Climate Models Versus Weather Models: Different Approaches for Different Needs
Sarah Truebe is a 2014 recipient of the Climate Assessment for the Southwest (CLIMAS) Climate & Society Graduate Fellows Program. Sarah is a Ph.D student in the Department of Geosciences at the University of Arizona.
Sarah's research explores the dynamical mechanisms of the North American monsoon over the Holocene (last 10,000 years). The North American monsoon delivers half of our annual precipitation, but it is currently a feature of Southwest climate that is not well reproduced in global climate models. Thus, we do not yet know if we should prepare for major changes in the monsoon as climate changes – what if it fails, as it did in the summer of 2009 when we got only a few weeks of rain, for a number of years in a row? What does that mean for water managers and residents of the Southwest?
Sarah's Climate and Society Fellows project, An Assessment of Speleothem Sampling Methods for Paleoclimate Research, had four primary goals: 1) develop a list of currently used speleothem sampling methods, 2) increase transparency of speleothem selection and sampling methodology for scientists and other stakeholders, 3) provide a forum (initially though online survey) for other cave stakeholders such as managers, owners, and recreational cavers to give feedback on currently used methods, and 4) develop a set of “best practice” recommendations for sampling.
If you live in the Southwest, no doubt you know a little bit about our weather. It's interesting here. You likely know we have a monsoon during the summer, with awesome thunderstorms and flash floods, and our wettest winters and biggest floods happen when there's an El Niño event. We've also been hearing a lot about global climate change - and there's already a lot of evidence that it's happening here now. One big question is: how will our monsoon change in the future?
We have a few ways to look at this issue. We could look to the past hundred years or so, when we have temperature and rain gauge data, and try to make projections. We could reconstruct past climate during warm times to understand what might happen when temperatures are warmer in the future; we can do this using tree rings, cave formations, or lake sediments, for example. Or, we can use computer-based models to project what future climate might be like.
Now, I know that a lot of people don't trust models. Have you heard "scientists can't predict the weather in a few days; why should I trust them about fifty years out?" However...climate models are different than weather models. Each has uncertainty associated with it, but the uncertainties are different.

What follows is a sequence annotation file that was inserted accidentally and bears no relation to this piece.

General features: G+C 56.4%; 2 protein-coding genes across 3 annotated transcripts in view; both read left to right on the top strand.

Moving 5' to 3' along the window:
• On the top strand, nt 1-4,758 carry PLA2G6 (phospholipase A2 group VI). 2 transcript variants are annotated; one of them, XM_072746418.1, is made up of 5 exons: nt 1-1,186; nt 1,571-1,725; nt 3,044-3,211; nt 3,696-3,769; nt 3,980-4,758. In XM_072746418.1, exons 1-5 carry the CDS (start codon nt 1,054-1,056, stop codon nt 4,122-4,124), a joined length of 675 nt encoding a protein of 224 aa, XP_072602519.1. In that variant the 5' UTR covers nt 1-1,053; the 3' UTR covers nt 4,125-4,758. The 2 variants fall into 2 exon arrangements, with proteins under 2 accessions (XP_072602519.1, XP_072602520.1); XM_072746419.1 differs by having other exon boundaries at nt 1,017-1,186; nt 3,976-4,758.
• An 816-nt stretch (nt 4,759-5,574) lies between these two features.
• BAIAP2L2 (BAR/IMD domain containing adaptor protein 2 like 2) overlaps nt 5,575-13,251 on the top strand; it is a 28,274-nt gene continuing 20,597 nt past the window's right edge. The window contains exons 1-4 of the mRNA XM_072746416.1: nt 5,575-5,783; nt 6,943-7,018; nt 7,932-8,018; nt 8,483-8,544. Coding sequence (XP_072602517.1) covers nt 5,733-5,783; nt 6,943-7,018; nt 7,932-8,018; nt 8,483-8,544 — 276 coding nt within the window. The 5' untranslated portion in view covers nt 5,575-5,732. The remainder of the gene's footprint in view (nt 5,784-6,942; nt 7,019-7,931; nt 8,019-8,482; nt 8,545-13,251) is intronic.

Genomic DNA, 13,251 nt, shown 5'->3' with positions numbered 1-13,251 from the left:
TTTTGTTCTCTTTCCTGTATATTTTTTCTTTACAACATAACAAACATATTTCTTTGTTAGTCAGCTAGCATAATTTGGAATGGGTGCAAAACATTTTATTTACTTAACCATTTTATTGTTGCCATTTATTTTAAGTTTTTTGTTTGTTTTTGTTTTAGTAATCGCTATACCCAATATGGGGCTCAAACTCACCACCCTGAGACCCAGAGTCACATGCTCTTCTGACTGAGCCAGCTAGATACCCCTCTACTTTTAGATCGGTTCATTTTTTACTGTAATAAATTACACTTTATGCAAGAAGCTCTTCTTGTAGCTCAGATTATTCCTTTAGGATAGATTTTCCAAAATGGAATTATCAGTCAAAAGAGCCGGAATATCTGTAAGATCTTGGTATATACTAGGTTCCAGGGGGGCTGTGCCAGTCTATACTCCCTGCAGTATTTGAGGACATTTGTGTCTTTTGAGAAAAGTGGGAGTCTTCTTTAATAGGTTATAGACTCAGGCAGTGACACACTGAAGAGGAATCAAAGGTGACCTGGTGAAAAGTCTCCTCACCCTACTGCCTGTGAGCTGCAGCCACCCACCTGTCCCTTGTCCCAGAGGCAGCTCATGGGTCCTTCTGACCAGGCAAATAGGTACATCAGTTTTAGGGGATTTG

Weather models are used to forecast day-to-day changes in weather, or rather to predict what will happen at a specific place and point in time in the near future, typically no more than five to seven days out. Model-based weather forecasts generally less reliable beyond a week, because the atmosphere is an inherently chaotic system. Small changes in observed conditions, which are fed to the model regularly, can produce completely different weather predictions a week into the future because the atmosphere is so dynamic.
In contrast, climate models aren't trying to predict what is going to happen at a specific place and point in time. So they can’t produce a forecast for, say, March 15, 2077, or even tomorrow! Instead, climate models are used to determine how the average conditions will change - as in, will it be on average warmer or cooler, wetter or drier, in Tucson over the next 50 years? And this is information we need if we're going to plan for things like water shortages, or more frequent fires, or any of the other impacts on the Southwest that might result from the local effects of global climate change. To manage reservoir operations in Lake Mead, for example, the U.S. Bureau of Reclamation doesn't care about the exact conditions on March 15, 2077. They care whether over a 5 to 10 year period there will be enough water to meet the demands of Colorado River water users.
Using a suite - or "ensemble" of climate models can help sharpen the image somewhat. One model might project a 2.8°F change in 50 years (note: this is arbitrary). Another might say 3.1°F. By using 2, 4, 6, 10, or 15 of these models – all of which use slightly different approaches to represent atmospheric processes, we can begin to sharpen the focus of that predicted temperature change, precipitation change, or whatever variable is being looked at. Alternatively, an ensemble might consist of the same model run multiple times from a different starting point (say, using 1990 conditions, or 2010 conditions) – this will yield slightly different but realistic simulations of the future. For example, forecasts made by NOAA that indicate wetter or drier precipitation amounts, or hotter or cooler than normal temperatures for the next season, are largely based on an ensemble of future possibilities from a single model.
Ok, so that’s how climate models work. In my next post I’ll discuss how we can use a global climate model to project the North American monsoon into the future. Check back in a few days!